Zero Waste Scotland works in partnership with professional networks, industry and other key delivery bodies to ensure the circular economy is embraced in Scotland.
By sharing and building on good practices, we can lead the transition towards a circular economy for Scotland. These collaborators include:
Scotland was the first country to join the Ellen MacArthur Foundation’s CE100 network.
The CE100 is a global network set up by the Ellen MacArthur Foundation (EMF) to bring together leading companies, emerging innovators and regions to accelerate the development of a circular economy.
By being part of the CE100, the Scottish Government can share its success with others and play a leadership role in the development of the circular economy.
It also helps Scotland build partnerships with businesses, innovators and other regions to capitalise on emerging opportunities.
We support the Scottish Government in its membership of the CE100 and coordinate a network of 10 Scottish SMEs who can benefit from access to CE100 events and resources. Connecting Scottish innovators with the global CE100 network will create opportunities to accelerate the circular economy in Scotland.
We work in collaboration with Scotland’s Innovation Centres to promote circular economy innovation via research and development, particularly in those key sectors as identified in the “Making Things Last” strategy such as Food and Drink (bioeconomy), construction and energy.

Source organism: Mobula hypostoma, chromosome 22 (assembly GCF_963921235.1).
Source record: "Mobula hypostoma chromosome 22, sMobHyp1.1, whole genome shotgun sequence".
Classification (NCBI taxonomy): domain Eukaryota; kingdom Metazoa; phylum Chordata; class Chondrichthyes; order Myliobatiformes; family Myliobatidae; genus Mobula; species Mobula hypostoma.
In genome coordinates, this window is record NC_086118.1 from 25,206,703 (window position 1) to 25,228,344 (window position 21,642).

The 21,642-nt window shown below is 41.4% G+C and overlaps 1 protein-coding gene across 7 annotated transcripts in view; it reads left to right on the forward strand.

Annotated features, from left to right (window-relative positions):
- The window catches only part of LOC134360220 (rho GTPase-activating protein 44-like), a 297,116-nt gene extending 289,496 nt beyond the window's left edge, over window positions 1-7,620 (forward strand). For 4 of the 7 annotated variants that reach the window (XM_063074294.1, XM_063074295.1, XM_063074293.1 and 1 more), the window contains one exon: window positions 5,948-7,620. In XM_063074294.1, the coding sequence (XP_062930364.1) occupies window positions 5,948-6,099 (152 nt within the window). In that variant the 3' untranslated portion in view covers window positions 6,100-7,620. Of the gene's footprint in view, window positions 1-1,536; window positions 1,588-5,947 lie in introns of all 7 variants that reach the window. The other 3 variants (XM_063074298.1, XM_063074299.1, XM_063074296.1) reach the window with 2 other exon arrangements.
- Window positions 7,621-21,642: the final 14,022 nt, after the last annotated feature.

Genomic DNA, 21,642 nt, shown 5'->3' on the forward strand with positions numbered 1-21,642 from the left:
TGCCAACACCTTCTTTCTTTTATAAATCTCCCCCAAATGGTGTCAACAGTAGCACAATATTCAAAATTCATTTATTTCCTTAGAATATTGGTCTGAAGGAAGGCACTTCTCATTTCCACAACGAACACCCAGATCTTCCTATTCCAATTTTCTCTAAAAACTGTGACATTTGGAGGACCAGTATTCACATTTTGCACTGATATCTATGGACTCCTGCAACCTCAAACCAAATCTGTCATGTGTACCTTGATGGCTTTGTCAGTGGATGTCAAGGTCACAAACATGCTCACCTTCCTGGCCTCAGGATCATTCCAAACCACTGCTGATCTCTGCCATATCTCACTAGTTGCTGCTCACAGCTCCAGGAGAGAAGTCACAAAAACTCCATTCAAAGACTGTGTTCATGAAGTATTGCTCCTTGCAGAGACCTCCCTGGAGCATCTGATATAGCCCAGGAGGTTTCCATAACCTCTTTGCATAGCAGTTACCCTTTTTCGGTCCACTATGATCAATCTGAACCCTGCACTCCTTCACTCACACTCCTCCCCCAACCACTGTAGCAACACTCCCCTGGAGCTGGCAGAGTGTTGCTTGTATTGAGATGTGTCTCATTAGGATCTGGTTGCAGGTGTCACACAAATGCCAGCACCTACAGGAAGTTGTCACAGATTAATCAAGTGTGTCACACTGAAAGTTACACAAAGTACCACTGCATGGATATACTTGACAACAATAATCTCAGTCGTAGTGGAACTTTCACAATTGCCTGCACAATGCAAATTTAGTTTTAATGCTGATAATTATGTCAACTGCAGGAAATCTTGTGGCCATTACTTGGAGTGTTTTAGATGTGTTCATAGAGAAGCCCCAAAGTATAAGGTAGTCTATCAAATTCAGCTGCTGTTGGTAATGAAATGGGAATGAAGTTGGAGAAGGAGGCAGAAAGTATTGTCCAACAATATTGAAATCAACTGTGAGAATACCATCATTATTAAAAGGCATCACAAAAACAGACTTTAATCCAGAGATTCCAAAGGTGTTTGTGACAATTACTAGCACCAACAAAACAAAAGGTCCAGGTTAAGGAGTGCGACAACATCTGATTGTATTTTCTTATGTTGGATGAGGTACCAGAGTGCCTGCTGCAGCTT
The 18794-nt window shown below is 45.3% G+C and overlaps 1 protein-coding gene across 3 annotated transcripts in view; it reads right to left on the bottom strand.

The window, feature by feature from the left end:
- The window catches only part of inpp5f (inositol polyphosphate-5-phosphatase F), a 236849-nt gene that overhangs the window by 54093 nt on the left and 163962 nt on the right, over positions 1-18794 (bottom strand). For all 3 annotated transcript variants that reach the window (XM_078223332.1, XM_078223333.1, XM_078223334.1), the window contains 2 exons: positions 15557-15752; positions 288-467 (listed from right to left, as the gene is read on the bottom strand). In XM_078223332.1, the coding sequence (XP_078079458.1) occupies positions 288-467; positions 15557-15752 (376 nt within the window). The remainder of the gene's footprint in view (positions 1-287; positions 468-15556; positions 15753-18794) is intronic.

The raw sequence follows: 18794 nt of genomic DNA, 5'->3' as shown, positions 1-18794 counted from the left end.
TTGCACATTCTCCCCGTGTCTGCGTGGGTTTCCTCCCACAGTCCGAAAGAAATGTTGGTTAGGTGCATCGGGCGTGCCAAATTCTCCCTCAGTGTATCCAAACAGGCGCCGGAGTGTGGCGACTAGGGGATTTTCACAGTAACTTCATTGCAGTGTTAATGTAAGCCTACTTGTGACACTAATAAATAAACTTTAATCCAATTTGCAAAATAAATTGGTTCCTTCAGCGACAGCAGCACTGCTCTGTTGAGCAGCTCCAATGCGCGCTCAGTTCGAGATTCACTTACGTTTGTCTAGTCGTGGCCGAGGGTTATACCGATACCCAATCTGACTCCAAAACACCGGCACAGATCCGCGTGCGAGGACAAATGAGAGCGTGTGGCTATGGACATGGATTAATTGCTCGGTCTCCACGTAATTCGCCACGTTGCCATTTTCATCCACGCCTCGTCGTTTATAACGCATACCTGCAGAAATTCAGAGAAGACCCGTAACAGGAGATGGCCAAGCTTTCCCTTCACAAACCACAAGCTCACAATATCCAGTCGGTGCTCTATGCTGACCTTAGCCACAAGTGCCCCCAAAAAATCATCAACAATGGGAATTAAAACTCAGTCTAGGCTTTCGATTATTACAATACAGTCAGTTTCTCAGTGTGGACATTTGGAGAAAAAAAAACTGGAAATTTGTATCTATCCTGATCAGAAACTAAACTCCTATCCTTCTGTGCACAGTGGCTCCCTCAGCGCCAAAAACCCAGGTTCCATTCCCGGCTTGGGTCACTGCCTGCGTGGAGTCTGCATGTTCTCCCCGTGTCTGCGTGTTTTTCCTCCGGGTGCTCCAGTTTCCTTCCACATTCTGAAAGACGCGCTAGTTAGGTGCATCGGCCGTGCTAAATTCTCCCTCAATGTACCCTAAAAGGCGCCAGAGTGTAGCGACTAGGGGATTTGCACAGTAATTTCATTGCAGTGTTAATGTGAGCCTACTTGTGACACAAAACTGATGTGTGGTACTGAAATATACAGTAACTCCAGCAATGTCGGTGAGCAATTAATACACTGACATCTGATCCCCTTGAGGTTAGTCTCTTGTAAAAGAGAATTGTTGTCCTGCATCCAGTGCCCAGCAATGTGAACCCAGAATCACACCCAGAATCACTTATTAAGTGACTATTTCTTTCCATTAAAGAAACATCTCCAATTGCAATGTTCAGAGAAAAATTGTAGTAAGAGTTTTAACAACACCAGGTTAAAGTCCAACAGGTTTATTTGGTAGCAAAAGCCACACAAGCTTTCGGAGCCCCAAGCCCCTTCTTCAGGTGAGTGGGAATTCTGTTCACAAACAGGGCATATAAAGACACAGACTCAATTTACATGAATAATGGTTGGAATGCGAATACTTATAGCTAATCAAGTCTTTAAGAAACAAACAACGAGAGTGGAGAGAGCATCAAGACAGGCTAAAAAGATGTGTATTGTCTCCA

Scotland’s Innovation Centres aims to help businesses of all sizes increase the pace of innovation to grow and strengthen our economy for the future. We know that our future economic model must be a circular economy, therefore collaboration with Innovation Centres in the pursuit of our common goal is essential.
We work in close partnership with the Industrial Biotechnology Centre (IBioIC) for the acceleration of Scotland’s bioeconomy. We also collaborate with Construction Scotland Innovation Centre (CSIC) and Oil and Gas Innovation Centre (OGIC).
Scottish Institute for Remanufacture
In partnership with Funding Council, we have jointly funded the Scottish Institute for Remanufacture (SIR) which was established in May 2015.
Its goal is to accelerate the move towards a circular economy in Scotland through product remanufacture, reconditioning, repair and reuse by bringing industry and academia together.
Businesses of all sizes are invited to engage with SIR for support in responding to technical challenges to increase re-use, repair and remanufacture in their manufacturing operations. Support on offer includes access to expertise, matched funding, training and state-of-the-art equipment and facilities.
SIR is one of only four global centres of excellence for remanufacturing and is located within the University of Strathclyde.